Australian Open Day 11 Preview: The Semifinals Commence - UBITENNIS
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Australian Open Day 11 Preview: The Semifinals Commence

On Thursday in Melbourne, we’ll see the first men’s semifinal, as well as both women’s semifinals.

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We were one point away from the huge US Open rematch the tennis world was anticipating… until Karolina Pliskova’s stunning comeback over Serena Williams. Instead, Pliskova and Naomi Osaka will battle it out to make their second Major final. In the other women’s semifinal, one of the most inspiring semifinalists in recent memory takes on one of the most shocking. And three of the four remaining women are fighting to become the new world No.1. In the men’s semifinal to be played on Thursday, it’s the second year in a row where the ATP Next Gen Finals champion will face an all-time great in their first Major semifinal.

 

Naomi Osaka (4) vs. Karolina Pliskova (7)

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Pliskova holds a 2-1 edge over Osaka in their head-to-head. Karolina prevailed at the 2017 Rogers Cup in a match where Osaka retired early in the third set. Osaka won last March at Indian Wells, on the way to her big breakthrough title on the WTA tour. And in September of last year, Pliskova won in straight sets. Osaka handily took out Elina Svitolina in her quarterfinal, and should be totally fresh today. Just yesterday, Pliskova played an over two-hour, dramatic match with Serena Williams. Karolina was all but eliminated from the tournament, down 5-1 in the third set. That is until Serena was called for a foot fault on match point, then hurt her foot as the point played out, and lost the next six games. It was one of the most shocking turn of events ever seen in a Major quarterfinal. It’s also one of the biggest wins in Pliskova’s career, and the second time she’s upset Serena at a Major. But you have to expect that emotional match will be hard to come back from just one day later. Osaka is the better all-around player, with much better defensive skills, and more speed around the court. Pliskova though has been serving extremely well, and is undefeated this season, just like her Czech countrywoman in the other semifinal. Could we have an all-Czech final on Saturday? Perhaps, but I would give the slight edge to Osaka to advance to her second straight Major final.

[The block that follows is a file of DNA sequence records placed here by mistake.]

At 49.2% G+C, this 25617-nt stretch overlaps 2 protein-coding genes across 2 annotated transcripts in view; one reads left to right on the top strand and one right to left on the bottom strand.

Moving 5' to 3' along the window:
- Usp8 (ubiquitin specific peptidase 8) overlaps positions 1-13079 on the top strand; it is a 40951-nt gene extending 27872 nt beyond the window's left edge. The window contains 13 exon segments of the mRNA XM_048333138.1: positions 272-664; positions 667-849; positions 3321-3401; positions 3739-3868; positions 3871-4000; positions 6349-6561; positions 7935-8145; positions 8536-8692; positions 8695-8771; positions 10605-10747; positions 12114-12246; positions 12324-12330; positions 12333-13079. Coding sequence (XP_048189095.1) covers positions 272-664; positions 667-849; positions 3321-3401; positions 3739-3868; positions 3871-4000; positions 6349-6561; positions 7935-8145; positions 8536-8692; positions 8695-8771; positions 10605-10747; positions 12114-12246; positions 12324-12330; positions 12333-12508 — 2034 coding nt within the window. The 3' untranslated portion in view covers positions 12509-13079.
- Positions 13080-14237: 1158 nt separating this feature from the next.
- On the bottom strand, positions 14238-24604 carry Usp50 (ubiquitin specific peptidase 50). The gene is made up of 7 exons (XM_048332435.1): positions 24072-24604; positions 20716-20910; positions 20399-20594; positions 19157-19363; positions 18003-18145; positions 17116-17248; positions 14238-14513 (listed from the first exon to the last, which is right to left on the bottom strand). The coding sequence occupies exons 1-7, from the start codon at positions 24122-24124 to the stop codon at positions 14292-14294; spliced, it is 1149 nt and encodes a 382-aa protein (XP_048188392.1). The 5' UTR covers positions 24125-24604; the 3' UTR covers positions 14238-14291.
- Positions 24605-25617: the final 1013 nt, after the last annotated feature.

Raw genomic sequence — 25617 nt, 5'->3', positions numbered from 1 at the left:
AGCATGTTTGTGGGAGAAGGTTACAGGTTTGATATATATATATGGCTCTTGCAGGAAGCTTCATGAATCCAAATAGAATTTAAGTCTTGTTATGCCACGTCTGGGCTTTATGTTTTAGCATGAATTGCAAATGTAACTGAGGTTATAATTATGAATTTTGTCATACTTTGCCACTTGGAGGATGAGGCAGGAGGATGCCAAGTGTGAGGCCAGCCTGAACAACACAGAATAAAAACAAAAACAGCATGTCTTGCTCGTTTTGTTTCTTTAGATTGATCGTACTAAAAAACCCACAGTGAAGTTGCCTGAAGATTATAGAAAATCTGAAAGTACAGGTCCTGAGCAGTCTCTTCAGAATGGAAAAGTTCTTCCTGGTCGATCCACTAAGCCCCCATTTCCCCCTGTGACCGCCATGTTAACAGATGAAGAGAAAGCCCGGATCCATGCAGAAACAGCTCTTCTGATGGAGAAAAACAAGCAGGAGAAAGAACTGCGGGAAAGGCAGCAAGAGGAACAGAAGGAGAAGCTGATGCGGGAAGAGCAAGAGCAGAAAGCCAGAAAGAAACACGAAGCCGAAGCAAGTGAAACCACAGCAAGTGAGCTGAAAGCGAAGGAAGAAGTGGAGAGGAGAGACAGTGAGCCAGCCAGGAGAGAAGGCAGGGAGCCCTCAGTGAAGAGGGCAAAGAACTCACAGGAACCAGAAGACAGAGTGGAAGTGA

Petra Kvitova (8) vs. Danielle Collins